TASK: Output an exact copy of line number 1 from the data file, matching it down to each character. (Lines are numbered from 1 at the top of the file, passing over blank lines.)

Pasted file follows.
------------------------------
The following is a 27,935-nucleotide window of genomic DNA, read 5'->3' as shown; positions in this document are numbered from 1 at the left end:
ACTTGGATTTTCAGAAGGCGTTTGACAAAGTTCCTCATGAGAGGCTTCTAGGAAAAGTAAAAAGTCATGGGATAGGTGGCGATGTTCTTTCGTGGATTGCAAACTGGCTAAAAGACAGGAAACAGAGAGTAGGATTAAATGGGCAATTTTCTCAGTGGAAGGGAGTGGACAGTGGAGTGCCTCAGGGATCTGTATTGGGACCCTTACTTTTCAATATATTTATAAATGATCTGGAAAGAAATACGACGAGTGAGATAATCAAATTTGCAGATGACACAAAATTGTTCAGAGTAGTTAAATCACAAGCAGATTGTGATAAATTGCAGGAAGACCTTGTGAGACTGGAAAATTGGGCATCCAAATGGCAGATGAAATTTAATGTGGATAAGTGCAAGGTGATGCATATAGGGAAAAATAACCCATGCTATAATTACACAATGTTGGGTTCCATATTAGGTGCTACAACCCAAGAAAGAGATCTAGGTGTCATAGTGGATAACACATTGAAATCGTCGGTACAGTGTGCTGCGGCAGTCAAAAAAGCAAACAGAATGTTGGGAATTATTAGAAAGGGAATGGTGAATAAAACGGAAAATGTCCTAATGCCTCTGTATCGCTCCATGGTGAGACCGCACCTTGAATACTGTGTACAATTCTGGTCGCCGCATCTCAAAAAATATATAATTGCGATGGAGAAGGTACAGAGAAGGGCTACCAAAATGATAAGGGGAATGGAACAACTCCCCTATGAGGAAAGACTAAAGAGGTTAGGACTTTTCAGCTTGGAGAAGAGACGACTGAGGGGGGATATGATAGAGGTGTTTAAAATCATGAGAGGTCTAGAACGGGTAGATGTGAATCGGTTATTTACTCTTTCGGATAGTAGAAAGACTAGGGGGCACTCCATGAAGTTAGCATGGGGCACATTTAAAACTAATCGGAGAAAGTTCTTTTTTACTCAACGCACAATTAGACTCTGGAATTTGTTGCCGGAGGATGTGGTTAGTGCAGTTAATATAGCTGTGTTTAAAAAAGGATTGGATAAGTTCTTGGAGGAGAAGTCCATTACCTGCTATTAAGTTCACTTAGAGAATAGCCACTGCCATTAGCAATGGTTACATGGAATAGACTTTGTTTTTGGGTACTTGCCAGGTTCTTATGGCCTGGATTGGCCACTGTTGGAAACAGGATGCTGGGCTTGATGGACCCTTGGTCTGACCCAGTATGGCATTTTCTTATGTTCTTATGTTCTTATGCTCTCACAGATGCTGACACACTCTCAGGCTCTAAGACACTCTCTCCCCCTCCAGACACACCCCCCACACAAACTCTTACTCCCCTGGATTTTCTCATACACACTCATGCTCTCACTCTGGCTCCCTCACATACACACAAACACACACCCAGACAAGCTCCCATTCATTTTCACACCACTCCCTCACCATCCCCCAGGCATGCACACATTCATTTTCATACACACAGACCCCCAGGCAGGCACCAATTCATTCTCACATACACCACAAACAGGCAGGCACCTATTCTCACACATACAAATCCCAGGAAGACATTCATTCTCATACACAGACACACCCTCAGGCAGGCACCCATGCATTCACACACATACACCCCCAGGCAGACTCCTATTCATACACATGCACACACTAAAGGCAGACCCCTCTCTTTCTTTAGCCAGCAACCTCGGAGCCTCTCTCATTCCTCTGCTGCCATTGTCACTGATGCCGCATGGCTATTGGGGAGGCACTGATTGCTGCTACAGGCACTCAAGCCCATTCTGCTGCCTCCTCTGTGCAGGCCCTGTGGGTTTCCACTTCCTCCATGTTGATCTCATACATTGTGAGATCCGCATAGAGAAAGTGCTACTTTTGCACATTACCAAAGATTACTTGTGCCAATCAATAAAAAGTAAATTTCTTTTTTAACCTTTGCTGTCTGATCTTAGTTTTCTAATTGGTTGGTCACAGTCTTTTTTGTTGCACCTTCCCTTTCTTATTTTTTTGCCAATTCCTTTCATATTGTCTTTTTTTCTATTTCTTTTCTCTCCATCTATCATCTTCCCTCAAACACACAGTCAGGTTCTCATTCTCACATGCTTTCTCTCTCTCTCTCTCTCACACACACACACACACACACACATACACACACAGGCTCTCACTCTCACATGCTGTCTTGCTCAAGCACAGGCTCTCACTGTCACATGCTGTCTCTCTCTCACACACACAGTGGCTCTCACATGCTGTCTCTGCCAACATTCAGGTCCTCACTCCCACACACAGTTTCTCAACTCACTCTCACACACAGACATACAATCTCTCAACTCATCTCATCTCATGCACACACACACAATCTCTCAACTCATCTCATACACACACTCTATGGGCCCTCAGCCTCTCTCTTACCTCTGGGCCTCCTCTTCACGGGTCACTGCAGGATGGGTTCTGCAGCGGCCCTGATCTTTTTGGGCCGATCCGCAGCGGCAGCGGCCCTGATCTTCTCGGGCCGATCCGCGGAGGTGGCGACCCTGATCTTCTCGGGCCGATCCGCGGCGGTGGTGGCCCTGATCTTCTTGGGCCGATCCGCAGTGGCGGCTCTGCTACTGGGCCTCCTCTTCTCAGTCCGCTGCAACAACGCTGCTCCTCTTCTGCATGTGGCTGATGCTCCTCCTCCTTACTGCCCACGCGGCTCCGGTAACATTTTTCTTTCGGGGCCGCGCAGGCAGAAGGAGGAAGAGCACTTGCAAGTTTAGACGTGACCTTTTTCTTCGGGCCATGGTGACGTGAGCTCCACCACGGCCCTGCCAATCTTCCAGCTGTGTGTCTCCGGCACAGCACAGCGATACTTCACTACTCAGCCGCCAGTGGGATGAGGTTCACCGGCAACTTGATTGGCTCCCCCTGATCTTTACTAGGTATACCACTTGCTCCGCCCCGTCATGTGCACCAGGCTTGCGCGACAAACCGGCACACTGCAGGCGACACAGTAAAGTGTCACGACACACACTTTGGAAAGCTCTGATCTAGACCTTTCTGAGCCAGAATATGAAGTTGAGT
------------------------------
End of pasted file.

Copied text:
The following is a 27,935-nucleotide window of genomic DNA, read 5'->3' as shown; positions in this document are numbered from 1 at the left end: